2. Btw, that "Hi." "Hi yourself." exchange... have anyone else really done it but Scott and his interchangeable redheads? Phoenix-Jean in #136, Maddie-Jean in #175 (both after some Dark Phoenixing) and I bet he's done it with Jean-Jean too somewhere.

  3. Wow. Those Jean panels you posted. In a handful of panels she calls Maddie a "hypocrite," a "jerk," "crazy" and my favorite ... a "monster."

    Holy. Sh*t.

    Man, I hate to keep harping on this point, but this kind of thing is why Weezie's X-Factor is just the worst. She writes these characters as such douchebags. Scott and Jean at least. Maybe not so much the other three.

    If it's deliberate, I don't get it. We're supposed to like Scott and Jean, surely? Like you say, the aim at this time seemed to be to make Scott/Jean sympathetic while Maddie sank into villainy.

    So if it's not deliberate, then what a terrible disconnect between authorial intent and the actual effect.

    Ugh. I hate you so much, Scott and Jean of 1988. You're childish and petty and stupid and --

  4. Jason: Wow. Those Jean panels you posted. In a handful of panels she calls Maddie a "hypocrite," a "jerk," "crazy" and my favorite ... a "monster."

    You know what's a monster? An entity of cosmic power after it has copied Jean's personality.

    And here we have Jean, who has just been, for the first time (yeah right but bear with me), on... each others arms with Scott, and very specifically now has to come in terms with Scott already having gotten it on not only with her spitten image but also with the cosmic-powered carbon copy of hers, whose dark endeavours must have been recapped to her by now, including what happened in New Mexico, with the obligatory butte jokes.

    Quite standard emotion transfer, IMO, towards someone who is not only her man's ex but also practically a copy (she don't know the half of it, poor gal) of the hateful Phoenix, the other, dead ex. It's like reading a story about the X-Women, really. And Jean's X-cluded from the club, for time's being.

    It's kind of horrible that she'll get over it only after Inferno, with the newfound confidence brought by the knowledge what it feels like to blow up a planetful of sentient asparagus.

    Like you say, the aim at this time seemed to be to make Scott/Jean sympathetic while Maddie sank into villainy.

    Elsewhere: during this time the X-Men in general seem to be on that path too, with their proactive ethos they are trying to adopt and increasing trigger-happiness with completely disregarding that they are in possession of Siege Perilous, reaching the zenith during the Inferno.

    Bet they too will pin in on Maddie's vile influence, despite the fact that we are still in pre-Goblyn Queen times.


  5. The awesome and terrible impatience of Cyclops...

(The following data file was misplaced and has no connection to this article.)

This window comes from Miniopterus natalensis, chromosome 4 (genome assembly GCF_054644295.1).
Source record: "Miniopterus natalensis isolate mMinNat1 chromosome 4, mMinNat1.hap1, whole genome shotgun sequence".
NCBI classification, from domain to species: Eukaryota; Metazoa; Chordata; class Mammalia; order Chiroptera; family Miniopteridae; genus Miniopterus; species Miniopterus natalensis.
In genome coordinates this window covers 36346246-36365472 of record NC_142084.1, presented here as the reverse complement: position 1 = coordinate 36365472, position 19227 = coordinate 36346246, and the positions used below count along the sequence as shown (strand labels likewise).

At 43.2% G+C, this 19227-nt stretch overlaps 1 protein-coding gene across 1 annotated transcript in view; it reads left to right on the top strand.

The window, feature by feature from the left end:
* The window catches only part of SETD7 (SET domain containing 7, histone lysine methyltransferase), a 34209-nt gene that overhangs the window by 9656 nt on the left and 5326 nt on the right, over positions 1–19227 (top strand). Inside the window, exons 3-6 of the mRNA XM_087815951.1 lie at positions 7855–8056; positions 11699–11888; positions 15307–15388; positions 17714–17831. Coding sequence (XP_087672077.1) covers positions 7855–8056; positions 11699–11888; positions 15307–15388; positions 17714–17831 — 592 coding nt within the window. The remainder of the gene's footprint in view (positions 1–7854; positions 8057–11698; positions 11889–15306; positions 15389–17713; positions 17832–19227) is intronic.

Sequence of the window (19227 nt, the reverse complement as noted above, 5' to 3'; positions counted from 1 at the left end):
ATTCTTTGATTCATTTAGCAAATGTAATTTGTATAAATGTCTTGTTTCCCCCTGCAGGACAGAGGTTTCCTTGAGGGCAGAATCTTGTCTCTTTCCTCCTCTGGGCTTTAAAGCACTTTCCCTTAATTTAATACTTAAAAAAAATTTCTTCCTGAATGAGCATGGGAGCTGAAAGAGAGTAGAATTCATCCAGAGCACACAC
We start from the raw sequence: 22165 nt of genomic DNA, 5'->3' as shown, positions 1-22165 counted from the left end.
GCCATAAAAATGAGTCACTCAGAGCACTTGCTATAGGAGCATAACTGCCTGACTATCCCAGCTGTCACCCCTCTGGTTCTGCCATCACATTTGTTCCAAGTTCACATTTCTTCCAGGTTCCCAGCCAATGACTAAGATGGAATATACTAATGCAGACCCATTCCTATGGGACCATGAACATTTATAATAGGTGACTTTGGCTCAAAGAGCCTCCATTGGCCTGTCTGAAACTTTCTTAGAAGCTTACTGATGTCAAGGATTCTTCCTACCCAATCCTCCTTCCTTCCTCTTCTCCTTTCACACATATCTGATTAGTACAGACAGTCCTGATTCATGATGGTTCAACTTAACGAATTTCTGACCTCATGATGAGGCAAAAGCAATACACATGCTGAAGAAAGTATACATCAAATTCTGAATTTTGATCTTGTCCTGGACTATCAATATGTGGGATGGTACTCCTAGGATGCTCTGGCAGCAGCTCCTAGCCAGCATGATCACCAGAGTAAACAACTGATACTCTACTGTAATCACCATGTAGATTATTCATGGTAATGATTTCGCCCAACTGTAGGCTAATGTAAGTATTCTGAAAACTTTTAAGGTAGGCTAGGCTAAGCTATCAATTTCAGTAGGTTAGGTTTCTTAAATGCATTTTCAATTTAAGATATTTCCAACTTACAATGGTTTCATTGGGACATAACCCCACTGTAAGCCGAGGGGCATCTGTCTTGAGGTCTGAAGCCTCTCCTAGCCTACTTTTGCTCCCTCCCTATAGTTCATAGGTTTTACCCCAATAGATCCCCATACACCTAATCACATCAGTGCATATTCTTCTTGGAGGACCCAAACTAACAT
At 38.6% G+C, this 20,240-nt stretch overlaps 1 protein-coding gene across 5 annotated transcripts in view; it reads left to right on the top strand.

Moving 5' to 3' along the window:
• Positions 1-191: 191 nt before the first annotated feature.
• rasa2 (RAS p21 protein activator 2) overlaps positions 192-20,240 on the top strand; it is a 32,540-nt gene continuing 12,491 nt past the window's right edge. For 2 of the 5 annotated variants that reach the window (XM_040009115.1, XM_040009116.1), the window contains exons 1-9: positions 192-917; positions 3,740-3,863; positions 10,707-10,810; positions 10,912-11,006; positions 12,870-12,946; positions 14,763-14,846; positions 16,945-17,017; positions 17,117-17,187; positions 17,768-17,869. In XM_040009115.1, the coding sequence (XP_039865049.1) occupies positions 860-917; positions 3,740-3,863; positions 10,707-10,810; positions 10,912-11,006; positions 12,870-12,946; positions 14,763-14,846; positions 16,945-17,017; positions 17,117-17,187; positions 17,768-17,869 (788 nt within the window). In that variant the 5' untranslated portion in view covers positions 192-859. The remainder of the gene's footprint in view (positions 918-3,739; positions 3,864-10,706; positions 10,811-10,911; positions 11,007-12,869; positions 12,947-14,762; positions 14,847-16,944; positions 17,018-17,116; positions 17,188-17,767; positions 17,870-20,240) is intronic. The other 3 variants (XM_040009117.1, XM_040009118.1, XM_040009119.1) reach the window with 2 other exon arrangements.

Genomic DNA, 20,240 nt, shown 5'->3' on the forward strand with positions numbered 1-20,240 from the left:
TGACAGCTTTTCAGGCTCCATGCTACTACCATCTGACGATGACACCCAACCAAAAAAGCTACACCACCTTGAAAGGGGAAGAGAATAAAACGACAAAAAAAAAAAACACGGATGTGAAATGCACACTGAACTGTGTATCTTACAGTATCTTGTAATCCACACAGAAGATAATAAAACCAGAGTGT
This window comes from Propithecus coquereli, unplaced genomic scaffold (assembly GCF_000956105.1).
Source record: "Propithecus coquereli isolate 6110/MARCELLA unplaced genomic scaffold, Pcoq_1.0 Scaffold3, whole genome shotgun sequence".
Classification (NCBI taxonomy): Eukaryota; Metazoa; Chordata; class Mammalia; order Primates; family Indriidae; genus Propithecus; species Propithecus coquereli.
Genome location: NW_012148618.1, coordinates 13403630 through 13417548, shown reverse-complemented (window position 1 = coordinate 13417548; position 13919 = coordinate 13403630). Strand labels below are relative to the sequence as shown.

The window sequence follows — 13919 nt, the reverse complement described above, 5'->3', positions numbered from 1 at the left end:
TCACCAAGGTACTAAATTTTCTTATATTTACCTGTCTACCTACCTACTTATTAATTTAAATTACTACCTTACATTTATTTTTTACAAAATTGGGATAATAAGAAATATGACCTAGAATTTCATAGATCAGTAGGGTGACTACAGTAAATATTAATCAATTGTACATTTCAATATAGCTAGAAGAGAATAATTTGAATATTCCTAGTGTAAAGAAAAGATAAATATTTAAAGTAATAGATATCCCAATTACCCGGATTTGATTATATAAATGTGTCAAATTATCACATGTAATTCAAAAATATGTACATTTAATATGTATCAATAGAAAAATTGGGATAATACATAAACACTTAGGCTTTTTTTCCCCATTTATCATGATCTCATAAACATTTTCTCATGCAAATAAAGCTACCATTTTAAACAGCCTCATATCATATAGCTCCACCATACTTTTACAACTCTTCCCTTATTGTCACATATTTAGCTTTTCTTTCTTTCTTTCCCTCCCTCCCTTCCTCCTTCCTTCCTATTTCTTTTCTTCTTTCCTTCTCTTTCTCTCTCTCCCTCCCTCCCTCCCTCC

Ship lets mutants and "mutates" on board? I'd think that pretty much every super-powered human around should be able to get access, then — which isn't much of a security system.

    Jean's ranting pretty much boils down to "I can't believe how poorly things have been written around here lately!"

    This issue's cover, meanwhile, is pretty much everything that would turn me off of an impulse buy on the racks and endemic of the era.

    Marvel had lousy covers almost across the board in this period. I'm speaking from the perspective of a 17-to-18-year-old (then, a 43-year-old now) and I realize that had I been younger my perception might have been very different. DC, First, and Dark Horse just looked — and read, from a perhaps skewed sampling — much more mature, whereas Marvel seemed to be trying to evoke a kid-friendly Silver Age vibe that it never quite had. Carl Potts' titles were an exception with their covers' poster-like art and typeset rather than hand-drawn lettering; I picked up a bunch of Alpha Flight and Strange Tales issues from quarter bins in later years for the stylish Kevin Nowlan covers alone.

  6. I'll take it it's a coincidence and not an editorial mandate for the build-up for the Inferno that both X-Factor and X-Men almost concurrently face opponents they are forced to kill who are innocent regular people that have been used and irreparably and dangerously corrupted by the enemy?

    Also, with this modus operandi that Infecta has with practically killing innocent people through the use of her powers, our heroes seem to find a lot of sympathy for her when she dies by the Legacy virus.

  7. Blam -- "...Marvel seemed to be trying to evoke a kid-friendly Silver Age vibe that it never quite had..."

    Do you think new EiC Tom DeFalco had anything to do with this? He was certainly going for the Silver Age-iest of all Silver Age pistaches with his work on THOR at this time.

    That said, I like this cover. At any age, including college, when most people get "serious", I've always liked fun, old-fashioned covers best of all. I loved the late nineties, when the majority of Marvel's covers had those super-melodramatic, sometimes garish, Comicraft blurbs plastered all over them.

  8. About DeFalco, Mark Gruenwald has remarked: "Tom does not seem to have as strong a personal vision for Marvel [as Shooter], and as a result he's more open to other people's visions. It remains to be seen if that's good or bad." So, very much something else than Shooter as his predecessor.

    I don't know. I have this feel that Marvel might have dropped the ball around Secret Wars II, or at least lost the momentum, with no particular direction to go at and some of their biggest early 80's A-list writer-artists suddenly doing their thing at post-Crisis DC.

    Of course, soon enough they would have a set of hot new artists. Who, to be found in the hard way, are no good writers.

    Though I have to say, I have hard time imagining exactly which titles are especially kid-friendly at this time. Spider-Man got just married with Kraven having his Spidey-books-wide last hunt, Cyclops is in midst of the messiest divorce in comic book history and if Jason is to be believed the X-Men have just pop-sexily alienated themselves from the world.

    Horrible, really, to think about how Claremont a little less than a decade back flipped the bird at Shooter's "this is a school, these are the students" mandate by giving Wolverine ten demerits and then doing Dark Phoenix Saga. He has finally made the X-Men the proactive group that'll take the battle to their enemies and has someone to replace Xavier but this time it's his own editor who will once again return with the school idea.

    "We got New Mutants for that now." "Yeah, no, we got this new hot ace that's gonna make them a proactive group that'll take the battle to their enemies and has someone to replace Xavier."